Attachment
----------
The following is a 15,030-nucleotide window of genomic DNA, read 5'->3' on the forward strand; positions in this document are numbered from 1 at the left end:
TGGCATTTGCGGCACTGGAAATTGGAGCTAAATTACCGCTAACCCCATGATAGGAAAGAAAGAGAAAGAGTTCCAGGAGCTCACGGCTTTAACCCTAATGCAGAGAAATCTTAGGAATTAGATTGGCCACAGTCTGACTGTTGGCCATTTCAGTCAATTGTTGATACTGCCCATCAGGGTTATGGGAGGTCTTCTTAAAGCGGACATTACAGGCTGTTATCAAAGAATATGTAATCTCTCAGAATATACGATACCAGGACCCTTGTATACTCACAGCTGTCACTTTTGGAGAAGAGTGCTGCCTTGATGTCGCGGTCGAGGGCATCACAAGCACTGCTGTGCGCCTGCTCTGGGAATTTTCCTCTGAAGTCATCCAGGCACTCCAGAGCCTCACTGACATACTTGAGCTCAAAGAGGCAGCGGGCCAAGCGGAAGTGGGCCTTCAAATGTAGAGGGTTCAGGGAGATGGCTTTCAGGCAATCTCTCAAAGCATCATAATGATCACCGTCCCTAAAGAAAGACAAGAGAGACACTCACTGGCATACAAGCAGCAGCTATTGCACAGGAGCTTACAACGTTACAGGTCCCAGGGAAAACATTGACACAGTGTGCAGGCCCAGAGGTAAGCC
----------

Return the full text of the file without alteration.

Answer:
The following is a 15,030-nucleotide window of genomic DNA, read 5'->3' on the forward strand; positions in this document are numbered from 1 at the left end:
TGGCATTTGCGGCACTGGAAATTGGAGCTAAATTACCGCTAACCCCATGATAGGAAAGAAAGAGAAAGAGTTCCAGGAGCTCACGGCTTTAACCCTAATGCAGAGAAATCTTAGGAATTAGATTGGCCACAGTCTGACTGTTGGCCATTTCAGTCAATTGTTGATACTGCCCATCAGGGTTATGGGAGGTCTTCTTAAAGCGGACATTACAGGCTGTTATCAAAGAATATGTAATCTCTCAGAATATACGATACCAGGACCCTTGTATACTCACAGCTGTCACTTTTGGAGAAGAGTGCTGCCTTGATGTCGCGGTCGAGGGCATCACAAGCACTGCTGTGCGCCTGCTCTGGGAATTTTCCTCTGAAGTCATCCAGGCACTCCAGAGCCTCACTGACATACTTGAGCTCAAAGAGGCAGCGGGCCAAGCGGAAGTGGGCCTTCAAATGTAGAGGGTTCAGGGAGATGGCTTTCAGGCAATCTCTCAAAGCATCATAATGATCACCGTCCCTAAAGAAAGACAAGAGAGACACTCACTGGCATACAAGCAGCAGCTATTGCACAGGAGCTTACAACGTTACAGGTCCCAGGGAAAACATTGACACAGTGTGCAGGCCCAGAGGTAAGCC